ECS 410

Week 3

This week’s class started off with a very beneficial presentation from Cori Antonini focus on the creation of rubrics. The application he demonstrated for us was super helpful, not only in regards to creating rubrics but also in planning in general and making it a little easier to create a lesson. If I were to choose one particular thing about the rubric creator it would be the breakdown of the levels. One of the struggles with rubrics is the almost definitive nature that they seem to have, even when the assessor needs to blur the lines a bit. With Cori’s rubric app, it allows for a breakdown within each level of low, medium, or high so that both the teacher and the students can have a clearer idea of what the feedback is saying and where they can improve. Overall, the presentation was a huge success and was a great experience for developing my skills in assessment. The application will definitely find its way into my education tool kit!

Rubrics have been a huge topic over the last couple of years in my education courses. I have had experience with using rubrics from the standpoint of a student. We used many of them in high school and in a large number of my university classes the professors have used rubrics to provide feedback. What you don’t realize as a student is how much work actually has to go in to making a rubric and how difficult it is to decide the qualities that determine each level. The collaborative practice we did in class was rather eye-opening. It makes me understand, from a teacher’s point of view, why it is so frustrating that students rarely take the time to look at and understand the feedback that rubrics provide. It is a time consuming process, and we only did one band in class! But for all the work they take, rubrics as a form of assessment are much more beneficial in terms of student growth and future success.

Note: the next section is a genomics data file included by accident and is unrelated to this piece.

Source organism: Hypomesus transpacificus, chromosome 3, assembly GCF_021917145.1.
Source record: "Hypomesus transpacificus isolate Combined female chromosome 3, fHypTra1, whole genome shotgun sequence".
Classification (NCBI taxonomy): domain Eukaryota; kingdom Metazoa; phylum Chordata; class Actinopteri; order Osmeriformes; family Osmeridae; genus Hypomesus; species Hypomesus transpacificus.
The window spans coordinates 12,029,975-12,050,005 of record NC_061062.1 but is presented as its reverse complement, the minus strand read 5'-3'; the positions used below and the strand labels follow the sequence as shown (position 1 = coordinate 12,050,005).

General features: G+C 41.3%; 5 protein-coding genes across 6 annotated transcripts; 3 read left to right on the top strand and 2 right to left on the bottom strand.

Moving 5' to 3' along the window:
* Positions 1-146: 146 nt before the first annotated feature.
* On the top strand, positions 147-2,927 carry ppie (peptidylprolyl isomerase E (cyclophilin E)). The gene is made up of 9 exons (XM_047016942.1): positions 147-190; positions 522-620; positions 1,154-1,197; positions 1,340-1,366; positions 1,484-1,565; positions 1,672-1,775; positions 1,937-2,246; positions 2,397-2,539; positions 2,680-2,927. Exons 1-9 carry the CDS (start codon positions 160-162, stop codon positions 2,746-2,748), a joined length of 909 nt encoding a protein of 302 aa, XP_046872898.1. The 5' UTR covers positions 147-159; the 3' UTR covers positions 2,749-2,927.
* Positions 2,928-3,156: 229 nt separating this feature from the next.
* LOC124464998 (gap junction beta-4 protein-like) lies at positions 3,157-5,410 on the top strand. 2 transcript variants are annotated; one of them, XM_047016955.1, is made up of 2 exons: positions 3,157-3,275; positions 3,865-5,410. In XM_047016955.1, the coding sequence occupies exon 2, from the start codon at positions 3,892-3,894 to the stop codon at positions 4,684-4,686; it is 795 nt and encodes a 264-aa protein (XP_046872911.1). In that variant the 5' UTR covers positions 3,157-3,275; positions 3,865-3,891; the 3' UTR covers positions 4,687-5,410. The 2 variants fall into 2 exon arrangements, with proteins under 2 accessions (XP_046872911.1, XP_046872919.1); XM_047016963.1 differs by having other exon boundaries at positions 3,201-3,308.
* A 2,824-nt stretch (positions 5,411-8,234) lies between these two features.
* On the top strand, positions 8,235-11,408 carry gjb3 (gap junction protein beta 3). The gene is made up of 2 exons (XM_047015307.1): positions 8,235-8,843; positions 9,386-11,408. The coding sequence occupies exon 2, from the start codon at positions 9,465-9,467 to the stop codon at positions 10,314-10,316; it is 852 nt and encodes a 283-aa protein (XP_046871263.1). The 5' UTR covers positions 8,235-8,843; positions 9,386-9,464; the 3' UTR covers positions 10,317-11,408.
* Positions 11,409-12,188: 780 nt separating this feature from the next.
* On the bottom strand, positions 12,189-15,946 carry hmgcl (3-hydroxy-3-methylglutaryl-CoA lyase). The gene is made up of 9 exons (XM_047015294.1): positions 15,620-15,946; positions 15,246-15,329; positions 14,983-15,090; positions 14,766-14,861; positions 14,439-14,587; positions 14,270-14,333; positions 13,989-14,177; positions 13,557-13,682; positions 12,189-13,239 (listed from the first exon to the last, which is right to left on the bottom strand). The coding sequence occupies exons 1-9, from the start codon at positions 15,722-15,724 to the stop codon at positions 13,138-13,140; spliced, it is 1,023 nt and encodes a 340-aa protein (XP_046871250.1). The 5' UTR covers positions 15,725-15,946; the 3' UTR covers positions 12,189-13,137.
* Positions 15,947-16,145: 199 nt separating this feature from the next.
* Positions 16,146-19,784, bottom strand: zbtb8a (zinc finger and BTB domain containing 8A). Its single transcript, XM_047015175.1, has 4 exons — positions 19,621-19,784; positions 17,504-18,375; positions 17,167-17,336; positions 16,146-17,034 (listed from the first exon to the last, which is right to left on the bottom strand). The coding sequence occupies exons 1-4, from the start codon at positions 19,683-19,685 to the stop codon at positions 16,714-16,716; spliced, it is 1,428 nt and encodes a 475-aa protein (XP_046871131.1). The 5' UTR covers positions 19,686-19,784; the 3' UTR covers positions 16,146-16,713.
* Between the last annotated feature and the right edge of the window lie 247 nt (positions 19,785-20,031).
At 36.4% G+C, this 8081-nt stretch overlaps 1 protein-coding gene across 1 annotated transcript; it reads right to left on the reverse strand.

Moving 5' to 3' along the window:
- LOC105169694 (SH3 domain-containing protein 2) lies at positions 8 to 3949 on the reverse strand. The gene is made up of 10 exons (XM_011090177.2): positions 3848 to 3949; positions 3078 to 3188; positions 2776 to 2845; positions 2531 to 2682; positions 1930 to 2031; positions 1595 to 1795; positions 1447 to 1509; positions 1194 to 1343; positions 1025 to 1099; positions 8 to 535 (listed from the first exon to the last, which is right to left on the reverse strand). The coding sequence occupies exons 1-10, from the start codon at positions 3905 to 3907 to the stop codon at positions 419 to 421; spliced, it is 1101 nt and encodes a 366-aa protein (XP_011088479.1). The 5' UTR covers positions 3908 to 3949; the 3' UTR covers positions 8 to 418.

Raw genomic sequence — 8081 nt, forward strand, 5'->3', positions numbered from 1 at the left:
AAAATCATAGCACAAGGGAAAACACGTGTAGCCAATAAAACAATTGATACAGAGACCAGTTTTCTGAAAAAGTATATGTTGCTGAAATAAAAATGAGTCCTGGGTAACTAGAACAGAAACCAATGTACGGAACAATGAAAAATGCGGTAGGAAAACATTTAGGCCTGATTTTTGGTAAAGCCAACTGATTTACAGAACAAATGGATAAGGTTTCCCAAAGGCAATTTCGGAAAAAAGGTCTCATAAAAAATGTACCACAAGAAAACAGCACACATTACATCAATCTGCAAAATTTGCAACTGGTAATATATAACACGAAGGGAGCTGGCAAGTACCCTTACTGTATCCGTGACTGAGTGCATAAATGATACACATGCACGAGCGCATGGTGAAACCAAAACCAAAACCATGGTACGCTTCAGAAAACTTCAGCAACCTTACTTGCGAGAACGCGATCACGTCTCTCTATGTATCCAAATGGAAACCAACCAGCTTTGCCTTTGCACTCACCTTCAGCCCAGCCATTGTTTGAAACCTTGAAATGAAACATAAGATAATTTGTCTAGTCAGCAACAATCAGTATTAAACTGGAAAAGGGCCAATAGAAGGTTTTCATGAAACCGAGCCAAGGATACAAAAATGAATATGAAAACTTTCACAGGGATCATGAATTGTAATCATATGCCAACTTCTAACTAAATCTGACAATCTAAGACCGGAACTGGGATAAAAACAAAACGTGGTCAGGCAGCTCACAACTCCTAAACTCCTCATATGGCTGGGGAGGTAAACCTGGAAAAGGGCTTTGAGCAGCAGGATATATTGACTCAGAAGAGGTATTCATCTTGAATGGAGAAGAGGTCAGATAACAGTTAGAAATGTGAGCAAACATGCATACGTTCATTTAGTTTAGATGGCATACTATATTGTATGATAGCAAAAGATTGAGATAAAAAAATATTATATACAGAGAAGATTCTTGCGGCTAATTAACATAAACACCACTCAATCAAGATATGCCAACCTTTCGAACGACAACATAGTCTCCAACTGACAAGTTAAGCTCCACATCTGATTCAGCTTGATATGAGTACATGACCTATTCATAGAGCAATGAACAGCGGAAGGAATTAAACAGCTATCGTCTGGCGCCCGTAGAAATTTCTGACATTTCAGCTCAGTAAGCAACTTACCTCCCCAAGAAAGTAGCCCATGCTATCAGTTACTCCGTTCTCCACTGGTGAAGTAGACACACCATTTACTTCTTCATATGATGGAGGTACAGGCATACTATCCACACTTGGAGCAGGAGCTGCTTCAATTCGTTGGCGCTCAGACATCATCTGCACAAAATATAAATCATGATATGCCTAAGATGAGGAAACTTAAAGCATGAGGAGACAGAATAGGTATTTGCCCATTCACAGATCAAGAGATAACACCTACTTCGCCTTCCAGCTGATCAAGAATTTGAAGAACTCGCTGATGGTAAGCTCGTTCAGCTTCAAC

As we discovered in our examination of Mr. Brown’s science grades, using only numbers as a way to assess students is not only confusing but also rather inaccurate. Often times what is being graded is not a reflection of what the students actually know in the course. And by using only numerical grades, there is no understanding about what that grade encompasses/the reasoning behind it. If a student receives an F with no feedback, they can hardly be expected to improve on the next assessment. It’s like trying to drive blind. Rubrics do much more in terms of steering students in the right direction of understanding their grades and how they can move forwards towards improvement.


1 thought on “Week 3”

  1. Hey Kayci,
    I also really enjoyed Cori’s presentation. I found the rubric building aspect of it super informative. I wish I would have known more about it and how it works during my second year fieldwork placements and even when I was lesson and unit planning over the last few semesters. One thing I questioned about the rubric builders, though, is that is was a four-scale rating. I was told by some of my profs that rubrics should always be created with an odd number rating scale in order to determine an authentic and clear mark. If a student hands in an assignment and you feel as though it’s almost a three-level assignment but not quite, do you give them a three or a two? It’s hard to find a solid grade on an even numbered scale. There was, however, three levels within those numbered sections, so that will probably be helpful upon further investigation.
    I’ve struggled with making rubrics in that I want students to understand what I am saying in each level. Sometimes word choice is difficult. It’s hard to get your point across in words that every student will understand in each band on a rubric. Not only that, but sometimes criteria is super subjective. What one person understands “neat” to be may look different for another person, for example. The rubric building we did in groups in class was evidence of this, especially in my group. A lot of work definitely goes into rubric making, and yes, as you said, it is frustrating when students don’t take the feedback from the rubric we worked hard to make. On the other hand, it is our job to give feedback regardless of students look at it or not. It’s important to provide clear feedback, even beyond rubrics. Even if a student doesn’t look at it, it is there and we should encourage students to look closely at it. I do think rubrics are an excellent way to provide feedback, even though they are a lot of work.


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